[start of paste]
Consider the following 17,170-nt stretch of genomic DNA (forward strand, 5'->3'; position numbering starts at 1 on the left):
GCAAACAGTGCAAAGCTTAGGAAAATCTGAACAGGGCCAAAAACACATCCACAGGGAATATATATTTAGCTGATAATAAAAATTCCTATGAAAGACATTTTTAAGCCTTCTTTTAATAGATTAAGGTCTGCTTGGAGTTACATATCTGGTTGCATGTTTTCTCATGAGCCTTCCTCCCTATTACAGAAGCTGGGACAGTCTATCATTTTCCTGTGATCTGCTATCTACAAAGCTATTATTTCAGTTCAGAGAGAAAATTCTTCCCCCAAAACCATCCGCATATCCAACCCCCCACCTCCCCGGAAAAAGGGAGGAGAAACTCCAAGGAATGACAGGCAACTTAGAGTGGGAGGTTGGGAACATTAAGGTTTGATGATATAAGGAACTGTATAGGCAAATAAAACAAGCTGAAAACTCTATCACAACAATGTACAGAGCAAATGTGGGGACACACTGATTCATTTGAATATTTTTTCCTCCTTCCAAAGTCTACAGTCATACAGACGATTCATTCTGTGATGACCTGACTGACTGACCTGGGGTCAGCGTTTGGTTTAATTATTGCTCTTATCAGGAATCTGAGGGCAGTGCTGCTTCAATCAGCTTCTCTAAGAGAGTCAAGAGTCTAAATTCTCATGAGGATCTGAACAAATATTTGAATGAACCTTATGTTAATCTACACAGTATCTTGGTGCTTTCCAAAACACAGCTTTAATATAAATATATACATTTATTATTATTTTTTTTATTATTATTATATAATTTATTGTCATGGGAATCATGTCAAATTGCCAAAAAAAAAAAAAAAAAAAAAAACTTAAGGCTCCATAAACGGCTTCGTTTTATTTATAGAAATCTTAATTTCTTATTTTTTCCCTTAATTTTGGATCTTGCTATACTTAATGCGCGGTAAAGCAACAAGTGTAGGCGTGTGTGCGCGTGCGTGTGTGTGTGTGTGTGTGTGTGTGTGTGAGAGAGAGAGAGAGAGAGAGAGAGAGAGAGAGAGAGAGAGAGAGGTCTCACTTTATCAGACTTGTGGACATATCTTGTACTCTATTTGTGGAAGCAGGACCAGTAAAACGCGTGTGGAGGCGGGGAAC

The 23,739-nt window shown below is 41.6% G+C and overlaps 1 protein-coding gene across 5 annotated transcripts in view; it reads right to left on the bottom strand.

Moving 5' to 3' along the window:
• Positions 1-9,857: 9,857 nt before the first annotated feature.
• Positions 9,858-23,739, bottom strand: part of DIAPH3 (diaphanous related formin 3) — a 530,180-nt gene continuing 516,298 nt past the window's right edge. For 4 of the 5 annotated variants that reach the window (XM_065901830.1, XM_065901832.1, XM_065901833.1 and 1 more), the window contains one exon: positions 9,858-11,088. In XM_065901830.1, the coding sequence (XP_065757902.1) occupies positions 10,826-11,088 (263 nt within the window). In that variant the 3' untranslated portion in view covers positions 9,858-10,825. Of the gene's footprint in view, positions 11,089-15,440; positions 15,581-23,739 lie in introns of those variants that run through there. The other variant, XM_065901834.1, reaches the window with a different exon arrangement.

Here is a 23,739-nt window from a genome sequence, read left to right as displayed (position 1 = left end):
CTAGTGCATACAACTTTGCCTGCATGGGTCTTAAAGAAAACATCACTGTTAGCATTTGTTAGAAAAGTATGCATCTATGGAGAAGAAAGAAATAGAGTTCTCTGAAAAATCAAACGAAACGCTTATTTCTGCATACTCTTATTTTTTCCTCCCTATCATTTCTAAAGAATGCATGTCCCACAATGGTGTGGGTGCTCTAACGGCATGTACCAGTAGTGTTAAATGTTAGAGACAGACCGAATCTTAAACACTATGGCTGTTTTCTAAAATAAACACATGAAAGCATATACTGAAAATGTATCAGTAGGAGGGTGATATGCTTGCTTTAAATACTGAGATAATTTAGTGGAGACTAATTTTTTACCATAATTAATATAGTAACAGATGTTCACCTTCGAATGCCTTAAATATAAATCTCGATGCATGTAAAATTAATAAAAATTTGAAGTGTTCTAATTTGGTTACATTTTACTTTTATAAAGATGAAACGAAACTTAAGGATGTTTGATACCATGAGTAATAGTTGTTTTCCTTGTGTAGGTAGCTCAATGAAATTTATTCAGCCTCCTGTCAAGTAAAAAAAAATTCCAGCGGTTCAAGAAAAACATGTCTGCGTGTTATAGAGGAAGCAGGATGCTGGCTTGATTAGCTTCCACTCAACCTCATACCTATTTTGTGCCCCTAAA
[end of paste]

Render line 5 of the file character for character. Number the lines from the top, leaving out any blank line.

• Positions 1-9,857: 9,857 nt before the first annotated feature.